In a constantly on-the-go society, sometimes it’s easier to grab a quick-fix meal by stopping at a fast food restaurant or grabbing processed food or junk food, but living a heart-healthy life can be just as simple.
At Chef’s Fight for Your Heart, a fundraising event to raise awareness for heart disease, local chefs, doctors and fitness professionals emphasized that making a heart-healthy life a priority is much easier than dealing with heart disease. The event encouraged audience members to take the time to think about their heart health, to make healthy food and exercise decisions in order to live a longer life.
Cardiologist and event sponsor Dr. Vincent Abbrescia said that even after his 10-hour work days, he makes an effort to squeeze in a small workout, because he knows the importance of cardiovascular health.
“It’s not hard to eat healthy. It’s not hard to make time for exercise,” he said. “The resources today are plentiful. You have to make looking at heart disease and living a heart-healthy life a passion.”
While the frequency of lives lost to heart disease has significantly decreased in the last 10 years, one in four Americans still die of heart disease, Abbrescia said to a room of more than 100 people.
“We don’t want to treat the disease, we want to prevent it,” Abbrescia said.
And when Ludovic Bezy’s brother Frederic died of the disease at the age of 48, leaving three children behind, Bezy decided he had to do whatever he could to educate the public on how to eat, exercise and live to keep the heart healthy.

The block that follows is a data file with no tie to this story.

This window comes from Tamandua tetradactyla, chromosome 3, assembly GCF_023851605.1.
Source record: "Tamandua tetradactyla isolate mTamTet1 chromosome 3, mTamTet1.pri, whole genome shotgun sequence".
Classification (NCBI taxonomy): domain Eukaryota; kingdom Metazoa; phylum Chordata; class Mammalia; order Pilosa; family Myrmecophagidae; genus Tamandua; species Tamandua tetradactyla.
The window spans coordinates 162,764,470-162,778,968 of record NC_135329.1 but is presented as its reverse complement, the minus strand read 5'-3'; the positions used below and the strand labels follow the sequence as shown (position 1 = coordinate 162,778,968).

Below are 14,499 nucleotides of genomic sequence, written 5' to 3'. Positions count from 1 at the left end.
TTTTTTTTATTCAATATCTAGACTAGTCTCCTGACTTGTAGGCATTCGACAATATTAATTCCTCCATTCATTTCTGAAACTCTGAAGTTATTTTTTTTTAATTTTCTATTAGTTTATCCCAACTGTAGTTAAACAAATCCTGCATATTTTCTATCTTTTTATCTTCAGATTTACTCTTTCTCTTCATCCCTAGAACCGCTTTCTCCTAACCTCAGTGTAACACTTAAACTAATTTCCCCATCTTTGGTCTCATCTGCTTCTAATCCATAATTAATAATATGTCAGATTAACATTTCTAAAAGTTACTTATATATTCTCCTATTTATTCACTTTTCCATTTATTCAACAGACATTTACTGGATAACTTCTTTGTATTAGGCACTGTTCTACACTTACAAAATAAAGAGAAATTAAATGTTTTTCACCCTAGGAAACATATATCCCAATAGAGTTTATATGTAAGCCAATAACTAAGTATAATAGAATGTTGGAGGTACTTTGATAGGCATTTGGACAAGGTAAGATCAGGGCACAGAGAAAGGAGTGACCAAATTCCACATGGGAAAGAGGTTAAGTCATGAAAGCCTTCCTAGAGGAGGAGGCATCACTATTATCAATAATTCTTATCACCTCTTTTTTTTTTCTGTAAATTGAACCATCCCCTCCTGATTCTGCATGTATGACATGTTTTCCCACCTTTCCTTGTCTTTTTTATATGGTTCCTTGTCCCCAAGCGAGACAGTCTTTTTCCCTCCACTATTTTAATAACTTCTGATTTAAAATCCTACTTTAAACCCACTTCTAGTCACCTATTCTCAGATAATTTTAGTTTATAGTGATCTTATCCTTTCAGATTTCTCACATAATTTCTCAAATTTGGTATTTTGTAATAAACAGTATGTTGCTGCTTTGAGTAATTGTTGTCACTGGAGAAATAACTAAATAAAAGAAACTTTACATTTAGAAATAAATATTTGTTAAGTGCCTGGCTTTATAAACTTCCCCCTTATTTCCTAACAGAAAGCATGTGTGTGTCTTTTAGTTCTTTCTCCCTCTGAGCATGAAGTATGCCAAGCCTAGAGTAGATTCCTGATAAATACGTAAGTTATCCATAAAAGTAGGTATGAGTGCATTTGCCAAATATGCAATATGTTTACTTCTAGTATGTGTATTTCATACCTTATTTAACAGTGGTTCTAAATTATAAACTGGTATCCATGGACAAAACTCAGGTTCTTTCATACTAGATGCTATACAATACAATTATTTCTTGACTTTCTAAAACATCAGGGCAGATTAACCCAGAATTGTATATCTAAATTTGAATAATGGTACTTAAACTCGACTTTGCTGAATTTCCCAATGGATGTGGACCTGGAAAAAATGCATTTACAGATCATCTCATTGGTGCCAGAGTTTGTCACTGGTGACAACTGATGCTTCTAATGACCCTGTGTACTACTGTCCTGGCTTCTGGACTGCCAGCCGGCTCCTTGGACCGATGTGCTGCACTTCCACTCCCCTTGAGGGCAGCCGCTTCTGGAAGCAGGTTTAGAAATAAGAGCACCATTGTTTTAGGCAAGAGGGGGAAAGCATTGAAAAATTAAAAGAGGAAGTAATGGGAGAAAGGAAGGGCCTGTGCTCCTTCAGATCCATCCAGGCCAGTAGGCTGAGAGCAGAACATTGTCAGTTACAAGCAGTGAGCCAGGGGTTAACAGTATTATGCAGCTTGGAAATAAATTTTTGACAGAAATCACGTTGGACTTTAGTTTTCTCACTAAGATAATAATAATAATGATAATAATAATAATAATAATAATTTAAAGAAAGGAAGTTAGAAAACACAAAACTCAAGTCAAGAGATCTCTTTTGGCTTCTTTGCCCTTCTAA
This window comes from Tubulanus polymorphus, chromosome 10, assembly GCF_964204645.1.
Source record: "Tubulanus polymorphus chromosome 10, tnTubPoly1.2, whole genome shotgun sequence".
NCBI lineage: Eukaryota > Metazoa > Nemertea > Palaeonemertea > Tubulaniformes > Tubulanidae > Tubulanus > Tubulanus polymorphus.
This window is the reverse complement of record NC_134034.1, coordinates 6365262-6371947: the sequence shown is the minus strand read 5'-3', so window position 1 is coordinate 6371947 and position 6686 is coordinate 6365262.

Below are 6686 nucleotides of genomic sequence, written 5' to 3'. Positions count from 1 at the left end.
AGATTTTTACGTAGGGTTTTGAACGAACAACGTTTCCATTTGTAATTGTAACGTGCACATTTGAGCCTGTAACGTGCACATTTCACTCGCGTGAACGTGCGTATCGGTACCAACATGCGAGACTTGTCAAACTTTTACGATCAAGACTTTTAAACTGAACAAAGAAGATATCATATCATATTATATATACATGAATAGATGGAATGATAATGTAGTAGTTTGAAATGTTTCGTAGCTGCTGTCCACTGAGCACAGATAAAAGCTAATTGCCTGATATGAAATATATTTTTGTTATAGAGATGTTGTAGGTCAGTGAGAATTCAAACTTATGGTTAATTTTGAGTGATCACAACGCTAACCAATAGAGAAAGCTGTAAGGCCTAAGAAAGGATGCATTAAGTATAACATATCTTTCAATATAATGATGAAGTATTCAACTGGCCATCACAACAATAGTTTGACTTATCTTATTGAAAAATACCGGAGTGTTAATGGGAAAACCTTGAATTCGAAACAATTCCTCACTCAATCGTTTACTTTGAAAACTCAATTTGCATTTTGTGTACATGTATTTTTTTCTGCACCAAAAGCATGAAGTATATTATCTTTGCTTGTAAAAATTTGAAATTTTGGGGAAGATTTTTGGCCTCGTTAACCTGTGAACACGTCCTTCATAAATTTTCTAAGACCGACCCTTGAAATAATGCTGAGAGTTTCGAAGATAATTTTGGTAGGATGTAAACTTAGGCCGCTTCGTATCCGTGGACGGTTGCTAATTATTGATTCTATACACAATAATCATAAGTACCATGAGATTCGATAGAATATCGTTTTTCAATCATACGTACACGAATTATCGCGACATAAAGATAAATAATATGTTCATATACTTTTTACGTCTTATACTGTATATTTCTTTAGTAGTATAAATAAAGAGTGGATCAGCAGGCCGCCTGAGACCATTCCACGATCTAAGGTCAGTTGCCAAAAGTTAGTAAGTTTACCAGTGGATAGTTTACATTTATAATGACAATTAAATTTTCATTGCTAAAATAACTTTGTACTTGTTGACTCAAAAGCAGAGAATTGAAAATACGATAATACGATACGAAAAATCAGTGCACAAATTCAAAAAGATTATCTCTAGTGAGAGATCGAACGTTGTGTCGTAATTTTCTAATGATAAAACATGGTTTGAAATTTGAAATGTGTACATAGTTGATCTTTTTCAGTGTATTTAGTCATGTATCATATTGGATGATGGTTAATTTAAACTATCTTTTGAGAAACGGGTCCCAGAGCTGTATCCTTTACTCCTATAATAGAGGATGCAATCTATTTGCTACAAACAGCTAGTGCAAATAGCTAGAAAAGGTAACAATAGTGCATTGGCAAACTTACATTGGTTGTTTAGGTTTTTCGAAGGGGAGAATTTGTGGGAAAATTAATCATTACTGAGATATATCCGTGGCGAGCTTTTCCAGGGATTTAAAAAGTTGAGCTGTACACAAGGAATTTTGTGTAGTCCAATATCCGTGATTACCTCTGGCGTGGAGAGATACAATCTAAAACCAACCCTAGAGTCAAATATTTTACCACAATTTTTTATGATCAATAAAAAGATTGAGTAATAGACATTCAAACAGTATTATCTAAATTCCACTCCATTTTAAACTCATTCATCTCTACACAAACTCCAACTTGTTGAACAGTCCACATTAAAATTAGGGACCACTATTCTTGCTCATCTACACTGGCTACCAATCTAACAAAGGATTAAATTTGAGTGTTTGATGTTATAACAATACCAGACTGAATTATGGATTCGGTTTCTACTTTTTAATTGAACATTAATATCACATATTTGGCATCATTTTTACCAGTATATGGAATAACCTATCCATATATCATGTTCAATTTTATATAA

That desire gave birth to Chef’s Fight for your Heart, a friendly cooking competition and fundraiser that was held for the second year on Saturday at Harrington Raceway & Casino.
“Our goal is to educate others about eating and living in a healthy way,” Bezy said. “More and more people are going out to eat, but they’re not watching what they’re eating.”
During the cooking competition between three Delaware chefs, Ryan Cunningham of Bonz Restaurant at Harrington Raceway & Casino, James Harrison of the Clarion Hotel in New Castle, and last year’s winner Hari Cameron of a(MUSE.) Restaurant in Rehoboth Beach, audience members also had the opportunity to see first-hand how easy it is to prepare delicious, heart-healthy meals and take those tips back to their families and dinner tables.
The dishes prepared by the chefs were evaluated by a panel of six judges, including Delaware middleweight boxing champion Dave Tiberi, and an audience of more than 100 people, who all had an opportunity to sample each dish.
Page 2 of 2 - Cunningham took home the title of Chef’s Fight for your Heart champion after preparing a seared tuna dish with sides of pureed sweet potatoes and yogurt with berries.
Last year’s event raised approximately $2,500, and Event Director Anita Wheeler-Bezy expects to raise more than $3,000 after ticket sales and donations are all accounted for, she said. All proceeds go to the American Heart Association.
For more information, visit www.chefsfight.com.